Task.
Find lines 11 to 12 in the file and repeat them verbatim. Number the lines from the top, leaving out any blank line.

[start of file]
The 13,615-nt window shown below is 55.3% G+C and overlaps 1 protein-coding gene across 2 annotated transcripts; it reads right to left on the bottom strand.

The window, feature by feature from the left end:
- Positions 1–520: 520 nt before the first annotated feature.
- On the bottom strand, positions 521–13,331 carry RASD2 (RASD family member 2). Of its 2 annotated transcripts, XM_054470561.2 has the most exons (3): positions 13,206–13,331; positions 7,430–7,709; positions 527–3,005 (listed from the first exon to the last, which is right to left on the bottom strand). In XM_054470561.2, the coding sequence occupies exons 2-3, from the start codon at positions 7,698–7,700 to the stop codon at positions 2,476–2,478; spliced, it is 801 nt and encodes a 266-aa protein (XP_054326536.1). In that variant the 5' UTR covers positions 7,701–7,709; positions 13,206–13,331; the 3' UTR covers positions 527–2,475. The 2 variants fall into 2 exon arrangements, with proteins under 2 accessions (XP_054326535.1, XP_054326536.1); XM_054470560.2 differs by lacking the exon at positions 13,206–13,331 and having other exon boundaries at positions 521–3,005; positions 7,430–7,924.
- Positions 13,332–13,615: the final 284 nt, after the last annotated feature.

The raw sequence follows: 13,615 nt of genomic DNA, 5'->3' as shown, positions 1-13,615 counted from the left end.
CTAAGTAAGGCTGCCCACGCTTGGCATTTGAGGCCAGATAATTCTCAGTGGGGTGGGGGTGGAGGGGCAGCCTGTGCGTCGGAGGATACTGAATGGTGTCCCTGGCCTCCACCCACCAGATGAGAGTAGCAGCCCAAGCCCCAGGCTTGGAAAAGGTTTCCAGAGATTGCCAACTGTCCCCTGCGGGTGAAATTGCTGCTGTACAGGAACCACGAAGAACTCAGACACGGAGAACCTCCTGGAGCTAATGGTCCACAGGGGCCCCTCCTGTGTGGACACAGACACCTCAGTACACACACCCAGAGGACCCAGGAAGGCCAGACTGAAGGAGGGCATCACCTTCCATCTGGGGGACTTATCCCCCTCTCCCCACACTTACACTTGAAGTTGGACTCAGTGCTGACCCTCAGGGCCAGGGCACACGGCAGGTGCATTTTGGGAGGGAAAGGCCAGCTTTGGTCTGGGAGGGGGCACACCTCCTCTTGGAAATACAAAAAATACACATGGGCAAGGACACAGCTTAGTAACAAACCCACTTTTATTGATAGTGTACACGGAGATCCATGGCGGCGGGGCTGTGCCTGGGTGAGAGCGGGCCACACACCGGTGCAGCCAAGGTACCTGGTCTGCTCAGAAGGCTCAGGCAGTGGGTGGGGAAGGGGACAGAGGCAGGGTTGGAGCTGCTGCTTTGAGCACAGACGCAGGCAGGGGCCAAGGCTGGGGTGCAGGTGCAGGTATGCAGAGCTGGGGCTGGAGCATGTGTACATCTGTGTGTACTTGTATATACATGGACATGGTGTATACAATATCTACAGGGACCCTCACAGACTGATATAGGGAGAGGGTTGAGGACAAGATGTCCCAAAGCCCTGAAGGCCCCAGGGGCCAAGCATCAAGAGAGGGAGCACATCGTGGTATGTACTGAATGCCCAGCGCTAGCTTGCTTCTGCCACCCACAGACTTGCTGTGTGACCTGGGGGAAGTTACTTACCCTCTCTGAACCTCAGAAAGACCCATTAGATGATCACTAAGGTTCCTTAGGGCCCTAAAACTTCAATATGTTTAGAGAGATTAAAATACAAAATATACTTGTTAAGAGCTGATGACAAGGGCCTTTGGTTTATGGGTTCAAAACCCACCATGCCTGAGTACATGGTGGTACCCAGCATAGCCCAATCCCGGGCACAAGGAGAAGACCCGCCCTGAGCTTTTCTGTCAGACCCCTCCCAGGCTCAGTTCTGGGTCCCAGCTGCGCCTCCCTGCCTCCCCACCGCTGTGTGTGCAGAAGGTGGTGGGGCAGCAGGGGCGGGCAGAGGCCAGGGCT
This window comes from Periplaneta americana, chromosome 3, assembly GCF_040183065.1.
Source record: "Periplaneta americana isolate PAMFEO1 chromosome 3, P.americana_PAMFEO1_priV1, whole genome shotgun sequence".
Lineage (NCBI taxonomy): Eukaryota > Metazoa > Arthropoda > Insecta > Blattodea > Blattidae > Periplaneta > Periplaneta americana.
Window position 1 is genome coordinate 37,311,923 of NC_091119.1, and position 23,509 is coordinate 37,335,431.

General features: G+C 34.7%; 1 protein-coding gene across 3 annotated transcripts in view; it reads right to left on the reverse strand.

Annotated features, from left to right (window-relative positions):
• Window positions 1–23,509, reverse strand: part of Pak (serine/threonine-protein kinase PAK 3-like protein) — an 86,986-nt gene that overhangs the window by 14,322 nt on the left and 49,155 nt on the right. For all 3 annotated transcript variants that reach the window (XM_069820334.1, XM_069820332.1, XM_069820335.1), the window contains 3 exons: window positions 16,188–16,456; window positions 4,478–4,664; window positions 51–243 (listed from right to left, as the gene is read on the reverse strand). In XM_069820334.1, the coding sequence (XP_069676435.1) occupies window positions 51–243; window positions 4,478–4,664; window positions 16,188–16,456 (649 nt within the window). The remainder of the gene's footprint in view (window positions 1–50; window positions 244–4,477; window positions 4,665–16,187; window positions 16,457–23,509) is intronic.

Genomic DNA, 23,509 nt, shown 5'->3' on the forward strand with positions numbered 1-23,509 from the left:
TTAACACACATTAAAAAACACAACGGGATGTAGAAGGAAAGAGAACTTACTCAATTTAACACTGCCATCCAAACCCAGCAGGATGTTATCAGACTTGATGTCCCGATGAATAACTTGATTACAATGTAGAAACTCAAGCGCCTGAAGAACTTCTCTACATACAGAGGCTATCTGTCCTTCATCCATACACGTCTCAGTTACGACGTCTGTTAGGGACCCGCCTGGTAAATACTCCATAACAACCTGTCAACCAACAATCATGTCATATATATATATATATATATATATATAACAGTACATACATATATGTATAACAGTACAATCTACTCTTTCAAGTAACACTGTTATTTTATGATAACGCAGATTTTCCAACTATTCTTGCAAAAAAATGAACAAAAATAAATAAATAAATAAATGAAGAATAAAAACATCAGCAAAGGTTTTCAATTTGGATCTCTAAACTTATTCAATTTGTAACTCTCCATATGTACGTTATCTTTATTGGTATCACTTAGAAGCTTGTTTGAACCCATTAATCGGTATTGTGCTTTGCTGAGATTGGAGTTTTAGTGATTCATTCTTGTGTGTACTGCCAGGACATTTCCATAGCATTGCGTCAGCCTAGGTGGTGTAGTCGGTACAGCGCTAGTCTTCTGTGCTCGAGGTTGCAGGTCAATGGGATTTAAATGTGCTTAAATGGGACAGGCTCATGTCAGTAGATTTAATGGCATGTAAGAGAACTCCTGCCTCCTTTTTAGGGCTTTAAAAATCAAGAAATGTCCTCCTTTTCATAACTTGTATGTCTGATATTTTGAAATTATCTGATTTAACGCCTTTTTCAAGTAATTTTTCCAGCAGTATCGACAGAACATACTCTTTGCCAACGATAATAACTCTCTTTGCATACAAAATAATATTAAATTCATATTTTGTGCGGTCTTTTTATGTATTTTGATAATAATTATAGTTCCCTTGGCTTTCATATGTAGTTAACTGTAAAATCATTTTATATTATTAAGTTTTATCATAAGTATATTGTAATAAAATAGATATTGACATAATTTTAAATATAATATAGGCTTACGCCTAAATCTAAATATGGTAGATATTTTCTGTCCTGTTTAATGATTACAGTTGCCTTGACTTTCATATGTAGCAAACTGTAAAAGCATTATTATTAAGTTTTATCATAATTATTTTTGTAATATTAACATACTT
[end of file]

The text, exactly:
Window position 1 is genome coordinate 37,311,923 of NC_091119.1, and position 23,509 is coordinate 37,335,431.

General features: G+C 34.7%; 1 protein-coding gene across 3 annotated transcripts in view; it reads right to left on the reverse strand.